Laser marking may also be used in the process of creating ID cards and smart cards as it is fraud-proof. It is used in the food, automotive, aerospace, medical, electronics, advertising and semiconductor manufacturing industries among many others.

Suitable Materials for Laser Marking

Laser marking is capable of engraving most metals. Lasers are also capable of marking plastics, ceramics, glass, and silicon. Composites, graphite, rubber, and LEDs may be marked in black or any other colour depending on the material. Inscribing precious gems – such as rubies, sapphires and even diamonds – also uses laser marking.

Different Laser Marking Methods

Depending on the application, there are several laser marking processes one may choose from. Let’s take a look at some of these methods.

Laser Marking by Annealing

Laser Annealing stainless steel
Laser Annealing stainless steel

In this process, a laser beam locally heats a metal surface to produce a mark. This localised heating causes structural changes in the metal and results in a colour change. The marking is usually black but it may also be red, green or yellow, depending on the temperature of the heated layers.

The laser rays only penetrate 20 to 30 µm into the metal surface. This results in an even surface of the workpiece. This type of annealing is usually carried out on ferrous metals and titanium.

Annealing marking produces permanent abrasion-proof results. A variety of industries use it. Examples include medical, dental, automotive, manufacturing, etc. An example of annealing marking is a nameplate for identifying and listing the machine’s specifications.

Laser Engraving

Fiber Laser Engraving Machine
Fiber Laser Engraving Machine

In engraving, the laser beam removes some material from the surface. This produces a mark on the surface in the form of depressions. A large number of materials suit this process. Examples include metals, plastics, stone, and ceramics.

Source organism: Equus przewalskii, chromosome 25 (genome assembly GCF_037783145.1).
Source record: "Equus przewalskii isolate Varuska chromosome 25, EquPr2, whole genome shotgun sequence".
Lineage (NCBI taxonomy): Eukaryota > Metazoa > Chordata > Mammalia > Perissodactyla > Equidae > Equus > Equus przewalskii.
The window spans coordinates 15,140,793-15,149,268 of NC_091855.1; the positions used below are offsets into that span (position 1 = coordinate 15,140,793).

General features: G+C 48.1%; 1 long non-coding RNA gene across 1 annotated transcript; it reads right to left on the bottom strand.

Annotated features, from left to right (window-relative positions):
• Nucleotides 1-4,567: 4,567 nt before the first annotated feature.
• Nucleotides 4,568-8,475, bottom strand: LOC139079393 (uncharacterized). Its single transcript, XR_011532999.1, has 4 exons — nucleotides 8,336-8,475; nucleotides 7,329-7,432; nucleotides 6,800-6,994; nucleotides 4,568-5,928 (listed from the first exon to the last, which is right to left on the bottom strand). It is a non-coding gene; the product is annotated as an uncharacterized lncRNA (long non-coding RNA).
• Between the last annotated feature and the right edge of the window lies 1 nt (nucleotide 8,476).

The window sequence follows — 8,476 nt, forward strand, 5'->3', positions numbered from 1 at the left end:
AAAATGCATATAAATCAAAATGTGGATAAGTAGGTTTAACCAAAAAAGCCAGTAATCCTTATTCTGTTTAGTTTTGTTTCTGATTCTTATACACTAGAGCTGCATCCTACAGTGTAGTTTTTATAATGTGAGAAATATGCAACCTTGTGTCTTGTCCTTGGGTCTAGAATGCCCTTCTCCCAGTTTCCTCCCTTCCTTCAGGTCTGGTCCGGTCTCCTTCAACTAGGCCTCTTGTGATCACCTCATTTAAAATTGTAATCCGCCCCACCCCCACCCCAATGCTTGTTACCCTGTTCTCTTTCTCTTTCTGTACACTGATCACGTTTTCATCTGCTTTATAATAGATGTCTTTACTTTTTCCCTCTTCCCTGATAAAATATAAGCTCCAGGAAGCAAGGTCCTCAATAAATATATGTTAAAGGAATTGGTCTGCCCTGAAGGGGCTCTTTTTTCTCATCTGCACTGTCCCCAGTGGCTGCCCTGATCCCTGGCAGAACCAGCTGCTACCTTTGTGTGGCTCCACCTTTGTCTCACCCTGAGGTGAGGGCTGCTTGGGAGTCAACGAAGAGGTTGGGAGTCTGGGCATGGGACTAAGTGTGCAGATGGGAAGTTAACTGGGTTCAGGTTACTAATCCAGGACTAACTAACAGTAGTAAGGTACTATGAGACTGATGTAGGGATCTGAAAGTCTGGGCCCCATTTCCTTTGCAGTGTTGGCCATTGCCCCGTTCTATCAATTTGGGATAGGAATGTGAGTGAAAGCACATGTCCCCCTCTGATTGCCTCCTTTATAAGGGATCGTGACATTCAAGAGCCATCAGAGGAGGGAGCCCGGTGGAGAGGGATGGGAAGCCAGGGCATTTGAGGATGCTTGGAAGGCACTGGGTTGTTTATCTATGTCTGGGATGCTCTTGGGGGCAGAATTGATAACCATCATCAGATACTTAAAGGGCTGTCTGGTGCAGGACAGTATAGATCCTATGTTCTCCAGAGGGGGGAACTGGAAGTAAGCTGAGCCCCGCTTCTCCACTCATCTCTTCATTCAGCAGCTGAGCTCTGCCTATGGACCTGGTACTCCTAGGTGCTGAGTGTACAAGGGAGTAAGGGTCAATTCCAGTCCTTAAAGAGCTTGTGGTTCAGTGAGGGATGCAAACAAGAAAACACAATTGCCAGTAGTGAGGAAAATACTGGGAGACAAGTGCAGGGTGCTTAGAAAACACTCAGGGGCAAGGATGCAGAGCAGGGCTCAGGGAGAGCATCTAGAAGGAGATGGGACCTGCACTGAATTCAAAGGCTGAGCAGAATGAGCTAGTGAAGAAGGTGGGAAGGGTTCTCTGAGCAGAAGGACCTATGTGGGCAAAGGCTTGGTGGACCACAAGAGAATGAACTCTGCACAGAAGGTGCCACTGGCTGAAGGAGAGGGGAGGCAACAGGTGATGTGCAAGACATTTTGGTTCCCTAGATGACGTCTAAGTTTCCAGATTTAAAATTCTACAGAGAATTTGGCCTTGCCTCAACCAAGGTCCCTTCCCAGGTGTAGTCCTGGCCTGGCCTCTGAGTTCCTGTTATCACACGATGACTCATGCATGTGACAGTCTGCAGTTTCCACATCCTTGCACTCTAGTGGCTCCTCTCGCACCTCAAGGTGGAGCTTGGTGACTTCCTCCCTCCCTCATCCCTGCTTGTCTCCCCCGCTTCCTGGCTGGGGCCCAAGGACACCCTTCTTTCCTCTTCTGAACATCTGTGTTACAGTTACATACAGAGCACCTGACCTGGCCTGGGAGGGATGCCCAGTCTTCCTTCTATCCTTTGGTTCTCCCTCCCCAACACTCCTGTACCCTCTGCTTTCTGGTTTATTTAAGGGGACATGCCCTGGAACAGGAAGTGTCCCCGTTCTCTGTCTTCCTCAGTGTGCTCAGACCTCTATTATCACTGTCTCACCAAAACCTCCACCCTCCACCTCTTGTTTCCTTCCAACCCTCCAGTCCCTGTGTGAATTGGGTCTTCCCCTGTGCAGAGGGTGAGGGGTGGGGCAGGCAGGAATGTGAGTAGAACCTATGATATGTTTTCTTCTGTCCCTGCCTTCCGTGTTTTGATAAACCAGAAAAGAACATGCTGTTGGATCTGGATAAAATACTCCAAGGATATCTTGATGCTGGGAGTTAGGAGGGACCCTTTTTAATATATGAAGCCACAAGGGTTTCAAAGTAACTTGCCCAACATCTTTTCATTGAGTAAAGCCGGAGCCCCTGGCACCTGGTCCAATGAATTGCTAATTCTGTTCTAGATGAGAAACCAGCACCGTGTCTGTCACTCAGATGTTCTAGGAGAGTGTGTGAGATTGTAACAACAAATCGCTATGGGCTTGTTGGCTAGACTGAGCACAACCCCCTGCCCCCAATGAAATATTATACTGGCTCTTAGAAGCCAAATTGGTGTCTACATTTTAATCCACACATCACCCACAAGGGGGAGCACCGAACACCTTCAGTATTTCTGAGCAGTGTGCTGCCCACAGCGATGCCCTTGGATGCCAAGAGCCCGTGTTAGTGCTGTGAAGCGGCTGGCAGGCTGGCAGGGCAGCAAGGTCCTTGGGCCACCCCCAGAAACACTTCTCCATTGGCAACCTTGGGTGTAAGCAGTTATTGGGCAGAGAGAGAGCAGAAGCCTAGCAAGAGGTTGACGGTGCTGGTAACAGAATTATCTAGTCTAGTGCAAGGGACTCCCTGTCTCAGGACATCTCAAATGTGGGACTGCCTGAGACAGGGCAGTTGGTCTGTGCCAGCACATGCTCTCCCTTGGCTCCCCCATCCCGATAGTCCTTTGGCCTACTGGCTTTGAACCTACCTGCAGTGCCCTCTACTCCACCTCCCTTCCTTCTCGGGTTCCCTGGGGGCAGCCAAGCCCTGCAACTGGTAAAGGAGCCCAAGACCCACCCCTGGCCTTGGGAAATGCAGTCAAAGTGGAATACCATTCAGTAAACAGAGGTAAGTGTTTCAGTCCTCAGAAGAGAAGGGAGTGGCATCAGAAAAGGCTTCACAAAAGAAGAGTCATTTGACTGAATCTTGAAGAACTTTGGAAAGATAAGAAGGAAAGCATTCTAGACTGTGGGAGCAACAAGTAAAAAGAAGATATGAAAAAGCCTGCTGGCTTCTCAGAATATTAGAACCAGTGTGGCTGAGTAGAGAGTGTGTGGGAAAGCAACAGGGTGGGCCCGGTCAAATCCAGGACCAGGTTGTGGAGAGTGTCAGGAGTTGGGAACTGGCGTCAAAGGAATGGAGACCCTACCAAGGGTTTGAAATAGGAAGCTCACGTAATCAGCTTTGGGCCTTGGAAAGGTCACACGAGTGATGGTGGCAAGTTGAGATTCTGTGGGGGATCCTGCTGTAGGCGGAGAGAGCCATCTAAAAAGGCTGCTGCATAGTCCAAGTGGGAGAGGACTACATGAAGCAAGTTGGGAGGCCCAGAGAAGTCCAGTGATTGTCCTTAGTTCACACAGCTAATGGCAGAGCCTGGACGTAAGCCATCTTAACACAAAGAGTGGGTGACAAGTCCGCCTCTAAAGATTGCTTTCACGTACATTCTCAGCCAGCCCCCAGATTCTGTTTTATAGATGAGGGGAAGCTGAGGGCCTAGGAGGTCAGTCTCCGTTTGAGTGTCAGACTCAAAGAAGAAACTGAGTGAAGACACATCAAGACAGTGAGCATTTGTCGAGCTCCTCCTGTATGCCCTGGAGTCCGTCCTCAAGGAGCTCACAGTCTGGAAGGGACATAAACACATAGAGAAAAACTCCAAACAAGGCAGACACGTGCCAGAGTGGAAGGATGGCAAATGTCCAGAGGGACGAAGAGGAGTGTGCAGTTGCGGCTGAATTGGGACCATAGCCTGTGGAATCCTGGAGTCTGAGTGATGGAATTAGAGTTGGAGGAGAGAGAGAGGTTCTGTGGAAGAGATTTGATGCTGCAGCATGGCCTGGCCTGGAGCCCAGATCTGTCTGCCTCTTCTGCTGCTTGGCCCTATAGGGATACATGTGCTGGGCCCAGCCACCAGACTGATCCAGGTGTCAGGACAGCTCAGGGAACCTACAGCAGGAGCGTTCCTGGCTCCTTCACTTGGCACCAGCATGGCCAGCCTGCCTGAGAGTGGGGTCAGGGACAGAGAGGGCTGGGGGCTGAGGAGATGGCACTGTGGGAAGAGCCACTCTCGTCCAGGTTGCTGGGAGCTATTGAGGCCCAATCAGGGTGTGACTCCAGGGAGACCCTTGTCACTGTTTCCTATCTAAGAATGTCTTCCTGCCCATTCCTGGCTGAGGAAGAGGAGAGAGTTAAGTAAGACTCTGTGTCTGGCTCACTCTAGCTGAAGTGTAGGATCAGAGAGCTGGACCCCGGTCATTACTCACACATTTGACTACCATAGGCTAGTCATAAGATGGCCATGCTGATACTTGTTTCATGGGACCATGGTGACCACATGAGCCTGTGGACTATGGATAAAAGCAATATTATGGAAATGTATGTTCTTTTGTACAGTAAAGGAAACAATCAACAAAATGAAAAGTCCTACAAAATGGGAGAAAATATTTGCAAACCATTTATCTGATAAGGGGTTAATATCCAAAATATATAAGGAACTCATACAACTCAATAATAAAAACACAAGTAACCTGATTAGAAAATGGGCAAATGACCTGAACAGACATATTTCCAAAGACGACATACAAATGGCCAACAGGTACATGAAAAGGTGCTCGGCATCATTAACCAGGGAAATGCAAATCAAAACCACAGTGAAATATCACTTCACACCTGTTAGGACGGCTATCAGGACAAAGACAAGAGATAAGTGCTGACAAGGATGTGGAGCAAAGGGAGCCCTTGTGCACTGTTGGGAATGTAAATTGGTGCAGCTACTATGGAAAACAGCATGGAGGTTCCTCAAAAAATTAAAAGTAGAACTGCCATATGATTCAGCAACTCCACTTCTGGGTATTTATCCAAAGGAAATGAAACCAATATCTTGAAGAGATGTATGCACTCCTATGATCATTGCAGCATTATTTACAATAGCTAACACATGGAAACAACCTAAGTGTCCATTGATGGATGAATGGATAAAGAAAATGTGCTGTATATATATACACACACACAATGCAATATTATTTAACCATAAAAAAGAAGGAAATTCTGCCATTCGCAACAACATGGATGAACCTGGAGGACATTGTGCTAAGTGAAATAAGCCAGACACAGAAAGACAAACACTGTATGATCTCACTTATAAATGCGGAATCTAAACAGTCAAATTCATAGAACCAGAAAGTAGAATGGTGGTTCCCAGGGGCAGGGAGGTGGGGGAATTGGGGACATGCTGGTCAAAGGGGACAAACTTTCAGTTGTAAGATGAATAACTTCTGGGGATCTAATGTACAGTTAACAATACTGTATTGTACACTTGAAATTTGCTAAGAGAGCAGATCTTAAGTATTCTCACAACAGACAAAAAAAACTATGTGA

During laser engraving, the material absorbs heat from the laser, melts and evaporates. The material also reacts with air resulting in a colour change which makes the mark more distinctive. As there are no consumables involved, this technique has low operational costs compared to other methods that use drill bits or special inks for engraving.


Laser engraved leather wallet
Laser marking for leather

When it comes to marking organic materials and synthetic polymers, carbonising is the way to go. In carbonising, heat from the laser breaks plastic bonds and releases hydrogen and oxygen. Wherever this reaction takes place, the area darkens.

Since the mark formed is grey to blue-grey, carbonising is not always suitable for dark-coloured objects. This will lead to low contrast between the marked portion and the rest of the workpiece. Carbonising is used to mark wood, paper, leather, packaging material, etc.


TRUMPF Laser marking: TruMark - Foaming of plastics (POM)
TRUMPF Laser marking: TruMark - Foaming of plastics (POM)

When it comes to producing markings that are light in colour, carbonising isn’t of much help. For such applications, foaming is more appropriate. In this process, the laser is used to heat the surface of a material.

The material melts and gas bubbles are emitted as a consequence. These oxidised gas bubbles form a frothing and reflect light. This method is appropriate for dark-coloured objects.

The mark rises above the surface and has high contrast with the rest of the surface. This discoloration appears only in the case of polymers.


Laser Marking Powder Coated Aluminum
Laser Marking Powder Coated Aluminum

This laser marking method is especially suitable for coated materials. In this process, the laser removes a layer of the workpiece to reveal the layer underneath (substrate). If the two layers have different colours, it produces a contrast.

Coated materials, such as anodised aluminium, display excellent markings with this method. Uses include labels, packaging objects, and fittings. Materials that usually work well with this process are metals with coatings, laminates, foils, and films.